Jay Rixon is a Senior Manager in Access, Open and Cross-curricular Innovation and responsible for the MA or MSc Open qualification. In this post, Jay reflects on a staff-student online drop-in session held on Tuesday 24th March 2020.
The power of music is immense. We turn to it in times of joy, triumph, sadness and in times of turmoil. Music can play a key role in well-being, and during this current season maintaining one’s well-being is vital. The current pandemic situation and the need to stay at home in order to take care of others and yourselves has many people reaching for music that feels safe, comfortable and reliable and which will support us during this time.
With the advance of technology, the way we play music around the home has massively expanded. The average smartphone houses a large library of tunes, not to mention many apps that enable the user to reach a wide array of music across a range of genres. Digital devices can now play a song of choice from a wide catalogue at a simple verbal command; the musical reach we have is somewhat endless.
Rosemary Golding, Senior Lecturer of Music at The Open University, comments, “music in these testing times is so important for wellbeing. Music has long been closely connected with health and wellbeing. The Ancient Greeks recognised the important part music can play in both physical and mental health: Plato described music as the ‘medicine of the soul”. Golding further states that, “research suggests that music can stimulate the body’s natural feel-good chemicals. It can help energise our mood and provide an outlet for us to take control of our feelings.”*
Noting the power of music, and the desire to support their students, the Open Programme team responded to this challenging ‘stay at home’ season by providing a drop-in session for their students and staff. Billed as an ‘open’ session, hosted via an Adobe Connect online room, this time together was a break from the news, the social media feeds and even OU study. It is an opportunity to focus on a shared passion and for the first session music was the theme of choice.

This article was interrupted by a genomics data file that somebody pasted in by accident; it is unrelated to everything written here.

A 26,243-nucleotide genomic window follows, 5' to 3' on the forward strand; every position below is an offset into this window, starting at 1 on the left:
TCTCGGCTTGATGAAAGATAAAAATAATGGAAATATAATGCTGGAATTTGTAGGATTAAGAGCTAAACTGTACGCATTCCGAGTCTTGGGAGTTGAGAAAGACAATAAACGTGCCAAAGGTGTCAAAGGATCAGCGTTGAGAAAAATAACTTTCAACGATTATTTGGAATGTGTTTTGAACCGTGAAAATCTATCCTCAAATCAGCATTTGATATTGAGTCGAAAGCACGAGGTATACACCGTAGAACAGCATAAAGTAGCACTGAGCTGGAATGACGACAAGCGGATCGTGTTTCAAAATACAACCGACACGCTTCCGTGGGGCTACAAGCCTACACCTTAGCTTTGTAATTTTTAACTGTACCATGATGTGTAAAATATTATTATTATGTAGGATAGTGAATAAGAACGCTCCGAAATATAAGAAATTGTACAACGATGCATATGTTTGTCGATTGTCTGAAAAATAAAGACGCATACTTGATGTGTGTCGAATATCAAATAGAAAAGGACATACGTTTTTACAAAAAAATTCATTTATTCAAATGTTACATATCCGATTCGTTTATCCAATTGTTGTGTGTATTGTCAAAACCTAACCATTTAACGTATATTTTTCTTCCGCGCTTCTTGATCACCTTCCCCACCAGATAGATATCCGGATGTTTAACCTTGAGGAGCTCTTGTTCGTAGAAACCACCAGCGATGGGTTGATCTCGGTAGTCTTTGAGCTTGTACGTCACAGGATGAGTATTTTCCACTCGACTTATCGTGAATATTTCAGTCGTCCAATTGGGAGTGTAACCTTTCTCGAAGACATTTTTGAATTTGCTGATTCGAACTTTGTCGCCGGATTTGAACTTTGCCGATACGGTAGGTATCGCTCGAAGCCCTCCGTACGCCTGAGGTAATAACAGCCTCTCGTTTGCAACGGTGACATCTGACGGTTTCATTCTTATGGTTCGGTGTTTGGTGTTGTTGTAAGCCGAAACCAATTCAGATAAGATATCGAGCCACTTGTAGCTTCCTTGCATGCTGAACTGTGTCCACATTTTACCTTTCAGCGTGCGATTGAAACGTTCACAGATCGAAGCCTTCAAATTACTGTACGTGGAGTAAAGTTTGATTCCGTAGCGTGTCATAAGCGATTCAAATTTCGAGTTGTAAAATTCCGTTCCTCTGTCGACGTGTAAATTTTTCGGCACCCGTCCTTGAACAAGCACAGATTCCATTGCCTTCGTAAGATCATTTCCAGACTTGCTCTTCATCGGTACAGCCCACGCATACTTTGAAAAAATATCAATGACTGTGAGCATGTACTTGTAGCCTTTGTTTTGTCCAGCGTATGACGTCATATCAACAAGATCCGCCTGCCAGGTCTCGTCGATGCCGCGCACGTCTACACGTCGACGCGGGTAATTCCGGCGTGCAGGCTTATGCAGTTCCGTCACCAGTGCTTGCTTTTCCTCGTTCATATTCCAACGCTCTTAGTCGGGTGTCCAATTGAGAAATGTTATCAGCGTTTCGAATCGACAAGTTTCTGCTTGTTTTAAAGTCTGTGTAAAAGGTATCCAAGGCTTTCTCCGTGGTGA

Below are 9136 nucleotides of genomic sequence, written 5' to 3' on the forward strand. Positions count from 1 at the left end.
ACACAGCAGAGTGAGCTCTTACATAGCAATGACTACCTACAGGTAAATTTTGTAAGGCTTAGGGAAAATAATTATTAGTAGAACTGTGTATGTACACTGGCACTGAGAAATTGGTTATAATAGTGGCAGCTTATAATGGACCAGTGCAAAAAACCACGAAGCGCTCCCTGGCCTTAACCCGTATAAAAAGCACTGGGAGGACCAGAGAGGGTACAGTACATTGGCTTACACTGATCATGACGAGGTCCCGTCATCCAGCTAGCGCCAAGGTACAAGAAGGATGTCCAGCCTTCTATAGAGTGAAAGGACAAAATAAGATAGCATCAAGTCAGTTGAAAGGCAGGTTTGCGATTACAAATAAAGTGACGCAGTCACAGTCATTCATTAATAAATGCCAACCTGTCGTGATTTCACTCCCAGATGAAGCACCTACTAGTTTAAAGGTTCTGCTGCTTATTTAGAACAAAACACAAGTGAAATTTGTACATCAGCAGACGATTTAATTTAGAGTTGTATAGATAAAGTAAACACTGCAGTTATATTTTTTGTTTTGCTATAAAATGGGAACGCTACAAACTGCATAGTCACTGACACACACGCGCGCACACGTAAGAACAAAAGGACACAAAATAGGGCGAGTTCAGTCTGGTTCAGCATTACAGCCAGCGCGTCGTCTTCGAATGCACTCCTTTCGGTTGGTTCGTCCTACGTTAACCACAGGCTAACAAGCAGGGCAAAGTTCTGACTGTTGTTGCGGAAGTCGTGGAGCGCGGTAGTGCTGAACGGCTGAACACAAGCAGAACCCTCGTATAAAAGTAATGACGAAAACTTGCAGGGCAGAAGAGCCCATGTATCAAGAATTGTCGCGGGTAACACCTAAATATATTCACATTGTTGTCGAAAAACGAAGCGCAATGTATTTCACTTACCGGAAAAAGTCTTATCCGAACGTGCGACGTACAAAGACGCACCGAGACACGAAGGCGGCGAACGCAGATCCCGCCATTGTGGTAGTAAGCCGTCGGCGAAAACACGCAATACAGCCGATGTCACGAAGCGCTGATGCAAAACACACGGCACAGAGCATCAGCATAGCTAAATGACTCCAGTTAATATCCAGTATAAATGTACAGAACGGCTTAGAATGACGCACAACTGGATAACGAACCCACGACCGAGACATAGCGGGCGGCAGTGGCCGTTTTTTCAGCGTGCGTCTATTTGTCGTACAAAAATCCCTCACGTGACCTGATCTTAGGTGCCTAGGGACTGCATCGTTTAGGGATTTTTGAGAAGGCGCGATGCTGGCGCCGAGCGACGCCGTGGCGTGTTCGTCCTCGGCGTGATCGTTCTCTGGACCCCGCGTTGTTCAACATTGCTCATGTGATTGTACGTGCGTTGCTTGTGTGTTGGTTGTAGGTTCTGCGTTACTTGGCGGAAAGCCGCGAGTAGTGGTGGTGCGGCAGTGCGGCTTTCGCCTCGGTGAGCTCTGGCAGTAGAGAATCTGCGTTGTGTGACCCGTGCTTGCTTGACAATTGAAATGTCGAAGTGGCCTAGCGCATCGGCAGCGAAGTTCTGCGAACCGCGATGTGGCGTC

My OU Studies: The Soundtrack was held on Tuesday 24th March 2020, hosted by Martin Weller and Jay Rixon. The hour-long session was attended by students and staff, representing the collegiate atmosphere between staff and the desire to use technology to enable us to stay connected with each other and our students. The conversation hung around some simple questions, however, the musical discussion flowed – in musical terms it was Allegro (fast, quick and bright). The sharing that went on between students and staff led to some creative pairings, and some rather random choices, while together we also explored how music helps us unwind, creates the ‘right’ atmosphere for study, and helps to set the tone in our current circumstances.
As a result of this session collaborative playlists have been created. Now, more than ever, we might just have a bit more time to listen to music or have it on in the background while we work from home or study and hopefully these playlists might give us the opportunity to find new favourites, be they songs, artists or genres.
Listen to My OU Studies: The Soundtrack
Also, as a bit of fun to end our session we explored music with ‘open’ in the title, to which we jokingly refer to as our ‘Open’ collection.
Listen to the ‘Open’ Collection
This first session was warmly received by students and staff alike and therefore further sessions will be planned to keep a point of connection for us all. Topics for future sessions have been pencilled in to explore books and film, all hosted in our Open Programme online room, and utilising our distance learning technology to good effect.
- “So glad I came along. I will be back next week. Thanks so much.”
- “Thanks everyone – really enjoyable session.”
- “Such an utterly lovely gesture to think ‘how can I help people to relax?’”
- “Think it’s a great idea for students and university staff to chat and get to know each other as ‘humans’”
The feedback on this session has confirmed that the Open Programme team’s intent which was to provide a safe space for community and for connection has been met. However, this session has also produced new musical learning opportunities, supported the development of new staff and student relationships and perhaps generated a whole sequence of events that just would not have been considered but for this time. Recalling Plato’s thoughts on music, this quote seems apt to end with, “Music gives a soul to the universe, wings to the mind, flight to the imagination and life to everything”.